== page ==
As I spill my blood on these pages, songs for recital on pointless stages, the grim reaper of my past, a sunset speaks the end. -Jackson Killian
It wasn't hard to leave Vegas. Not really. Not emotionally. It was like closing the door on an era. The Vegas Years, if my life were a novel.
A chapter spanning from my wedding, following me through my honeymoon—and all the tiny moments wherein I fell for that bright, boisterous city—right up to the day I rumbled out. Like the beginning of an affair, my love for Vegas acted like a drug upon my body. My head swam. My knees lost their sturdiness in every elevator trip; buffet slop tasted divine, the candy was dandy, the liquor was quicker. Long vodka-soaked days zoomed by; leaving me married and misjudging the deceptive city's true magic.
"Stay," Vegas had whispered. "Know me." And I did. We did. Jackson and I.
Sometimes the more you know someone, the less you like them. It was that way with Vegas. It should have been a one-night stand, me and Vegas, but it wasn't. It turned into a relationship. It turned co-dependent.
I got married there. I got pregnant there. I got divorced there.
I left with no compunction, in a battered two-tone Bronco Jared sold to me for five hundred dollars and all my David Bowie vinyl. It came with a Wild Cherry fragrance card dangling from the rearview mirror and a full tank of premium unleaded.
"You have to baby the clutch a little, Katie–find 'er sweet spot and she'll never let you down. Oh, and reverse is a little finicky, might take you a few tries of putting her in fourth before you find it. All the way right, wiggle a little, and then pull the stick towards the passenger door handle, diagonal-like."
Jared made air-shifting gestures as he spoke, trying to show me by body memory, exactly how to find the elusive reverse.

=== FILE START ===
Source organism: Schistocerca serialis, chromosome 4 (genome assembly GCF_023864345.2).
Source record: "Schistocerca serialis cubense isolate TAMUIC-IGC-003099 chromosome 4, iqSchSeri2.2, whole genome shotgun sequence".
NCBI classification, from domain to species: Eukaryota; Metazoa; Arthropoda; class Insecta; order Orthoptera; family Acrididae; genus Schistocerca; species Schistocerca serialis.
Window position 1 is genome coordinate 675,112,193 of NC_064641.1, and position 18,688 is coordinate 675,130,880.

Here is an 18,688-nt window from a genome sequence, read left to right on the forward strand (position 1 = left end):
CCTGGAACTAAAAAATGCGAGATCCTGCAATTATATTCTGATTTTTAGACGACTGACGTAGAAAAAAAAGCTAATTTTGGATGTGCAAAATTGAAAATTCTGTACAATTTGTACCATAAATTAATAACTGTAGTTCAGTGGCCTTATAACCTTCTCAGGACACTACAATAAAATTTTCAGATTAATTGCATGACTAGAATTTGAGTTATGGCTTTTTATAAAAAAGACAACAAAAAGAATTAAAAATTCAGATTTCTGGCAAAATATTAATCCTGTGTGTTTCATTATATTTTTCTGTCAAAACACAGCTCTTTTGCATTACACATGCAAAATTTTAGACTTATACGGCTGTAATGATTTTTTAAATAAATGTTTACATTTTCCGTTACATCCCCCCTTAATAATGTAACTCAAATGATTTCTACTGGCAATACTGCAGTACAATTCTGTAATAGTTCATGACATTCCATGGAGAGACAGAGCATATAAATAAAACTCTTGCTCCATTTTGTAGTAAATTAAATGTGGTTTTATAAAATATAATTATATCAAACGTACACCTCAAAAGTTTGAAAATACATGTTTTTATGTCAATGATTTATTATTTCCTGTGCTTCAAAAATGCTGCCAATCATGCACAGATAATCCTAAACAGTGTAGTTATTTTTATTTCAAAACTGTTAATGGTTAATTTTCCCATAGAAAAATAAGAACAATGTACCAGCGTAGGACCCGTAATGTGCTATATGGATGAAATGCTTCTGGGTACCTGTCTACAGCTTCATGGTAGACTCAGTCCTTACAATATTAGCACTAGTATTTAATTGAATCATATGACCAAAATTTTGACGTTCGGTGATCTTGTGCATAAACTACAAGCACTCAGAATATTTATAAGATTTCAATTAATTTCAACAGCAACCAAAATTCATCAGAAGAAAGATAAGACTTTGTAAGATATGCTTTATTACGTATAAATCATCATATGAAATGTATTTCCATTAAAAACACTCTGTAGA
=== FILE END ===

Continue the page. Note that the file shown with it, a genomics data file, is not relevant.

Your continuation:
No airbags, so Quinn's car seat was belted in right next to me. He babbled and played with his own fingers as Jared's grandfather leaned into the open driver's side window and instructed, "High-test only, girl."
"You got it, Carl."
He gave me a stern nod, the clean part of his dark hair shining in the glow of early morning. "Safe trip. Don't pick up hitchers, don't sleep in rest-stops after dark."
I put the Bronco in gear with only a mild grinding of gears, and watched the two of them grow smaller in my mirrors until the bulk of my U-Haul trailer blotted them out entirely.
Behind me the sprawl of Vegas became an indistinguishable blot against the horizon, and then it was gone. My tiny apartment, home to me for seven years, sequestered in my past. With shampooed carpets and laundered curtains and the majority of my security deposit back in my checking account.
With me in the trailer, packed to the gills, so full not even a pencil would fit, was all of Vegas I wanted to take. My stuff. Quinn's.
And some boxes I didn't bother opening—Jack's stuff—but I didn't dare leave them.
We plodded up Interstate 5, slow and steady, watching as people with more horsepower and less patience whipped around me, zooming towards the horizon like the road behind them was aflame.
I'd considered going up 95 and hitting the old haunts, but there wasn't anything in Tahoe for me anymore.
The thing about cheating on your husband is—you pretty much lose all your friends.
To the cuckolded go the spoils of adultery.
Plus, not only is it where I met Jack, where I was caught in bed with Evan, but it's also where I grew up. Being there holds an eerie nostalgia, not entirely bad—but not really good either.
YOU ARE READING
I'm still technically married. I still technically wear my wedding ring. It's on a chain around my neck. With his. He still won't sign the divorce papers. I still don't want him to.